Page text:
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Part 3- A lender discusses tools gained through attending the Master Marketer program and what new borrowers need before they meet with their lender.

Ron Smith, Editor

March 15, 2023

4 Min Read
One important advantage of the Texas A&M AgriLife Master Marketer program is the potential to improve relationships with ag lenders.Shelley E. Huguley

Part 3- Commodity market and production cost volatility make marketing and risk management more important than ever, say, economists, farmers and ag lenders. In a three-part series, those three entities show the value of marketing and risk management tools that are readily available through multiple resources, including the Texas A&M AgriLife Extension Master Marketer program.

One important advantage of the Texas A&M AgriLife Master Marketer program is the potential to improve relationships with ag lenders. 

Kenneth Hooper, Plains Land Bank, Plainview, Texas, says the program makes a difference. “I have seen changes in borrowers who have come through the Master Marketer program,” Hooper says. “They have a better understanding of how to use marketing and other financial tools they didn’t fully understand before. They are better able to mitigate risk, especially in times like today with such volatility.”  

With over thirty years of experience in rural real estate lending in the Panhandle and South Plains of Texas, Hooper has a genuine appreciation for producers who take the time and effort to educate themselves on risk management and the financial side of a farming or ranching operation. 


He says the uncertain world our producers operate in includes interest rates. “Coming out of COVID, everyone knows that rates went up significantly. The increase has mitigated some; however, it’s still likely to be volatile at least through next year, maybe longer. Everyone’s crystal ball is broken.”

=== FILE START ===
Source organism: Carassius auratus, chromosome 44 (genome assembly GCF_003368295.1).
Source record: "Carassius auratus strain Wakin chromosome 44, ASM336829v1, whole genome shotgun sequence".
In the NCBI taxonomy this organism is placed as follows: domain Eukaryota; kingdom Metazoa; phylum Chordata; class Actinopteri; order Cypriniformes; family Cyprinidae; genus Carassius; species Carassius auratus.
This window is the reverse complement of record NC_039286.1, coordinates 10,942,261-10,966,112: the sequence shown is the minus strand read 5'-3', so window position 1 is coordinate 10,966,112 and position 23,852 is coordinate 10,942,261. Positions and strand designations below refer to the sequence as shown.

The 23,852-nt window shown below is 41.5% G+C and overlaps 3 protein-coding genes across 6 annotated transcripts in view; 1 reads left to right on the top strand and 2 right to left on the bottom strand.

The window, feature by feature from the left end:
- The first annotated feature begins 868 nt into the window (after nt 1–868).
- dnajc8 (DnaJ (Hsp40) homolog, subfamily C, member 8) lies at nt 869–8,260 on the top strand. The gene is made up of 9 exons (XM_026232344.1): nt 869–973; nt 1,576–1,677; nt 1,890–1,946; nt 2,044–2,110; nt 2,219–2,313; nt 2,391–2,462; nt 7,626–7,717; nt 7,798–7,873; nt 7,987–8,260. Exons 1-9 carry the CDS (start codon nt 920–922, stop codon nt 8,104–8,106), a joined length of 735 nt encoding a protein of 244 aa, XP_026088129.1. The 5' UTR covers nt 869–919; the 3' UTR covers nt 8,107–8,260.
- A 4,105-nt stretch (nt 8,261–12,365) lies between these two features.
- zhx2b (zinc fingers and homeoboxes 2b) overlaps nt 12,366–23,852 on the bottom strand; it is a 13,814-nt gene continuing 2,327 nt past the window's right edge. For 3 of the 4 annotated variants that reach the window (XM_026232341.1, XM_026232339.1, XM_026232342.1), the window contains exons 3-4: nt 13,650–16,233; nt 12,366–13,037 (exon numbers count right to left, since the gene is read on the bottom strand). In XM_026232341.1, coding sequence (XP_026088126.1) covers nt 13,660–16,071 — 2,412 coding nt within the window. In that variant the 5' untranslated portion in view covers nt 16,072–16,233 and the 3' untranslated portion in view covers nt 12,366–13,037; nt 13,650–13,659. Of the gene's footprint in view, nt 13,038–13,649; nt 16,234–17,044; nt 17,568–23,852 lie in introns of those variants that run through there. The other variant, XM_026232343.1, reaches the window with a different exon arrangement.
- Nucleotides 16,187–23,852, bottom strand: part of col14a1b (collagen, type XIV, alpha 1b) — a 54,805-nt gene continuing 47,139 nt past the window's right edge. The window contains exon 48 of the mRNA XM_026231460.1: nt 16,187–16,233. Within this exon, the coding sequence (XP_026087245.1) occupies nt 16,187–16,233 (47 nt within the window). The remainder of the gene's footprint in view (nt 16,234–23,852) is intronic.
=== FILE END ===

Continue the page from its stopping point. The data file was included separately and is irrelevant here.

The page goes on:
Related:Master Marketer offers options for volatile ag economy

Hooper has participated in the Master Marketer course, offering guidance on what lenders want to see from potential borrowers. 

“In training sessions, I’ve been involved in, I talked in terms of what a lender looks for in a new application. What is the basic financial data needed, is there an in-depth business and marketing plan? Many Master Marketer participants, especially the younger ones who have been through the program, have the tools to develop that information. They know what a banker needs.” 

Hooper says if a potential borrower comes in with a good marketing and business plan, “that tells me a lot. 

“If someone comes to me with a financial statement scribbled on a napkin, I have a lot of questions. I would not immediately turn down the loan, but I would be at a much higher comfort level in extending credit to individuals who know where they are, where they are going, and how they are going to get there.” 

Hooper says lenders work with borrowers in different ways, depending on relationships built over years.  A new applicant does not have that advantage.  “It is important to have complete, accurate financial information to get the relationship off to a good start.”  

Related:Commodity marketing demands daily attention

Consider ROI 

He says producers need to look at more than just markets and operating costs. “They should ask: what does it cost me to operate and to live? Living expenses can be all over the place. They need to have a handle on that.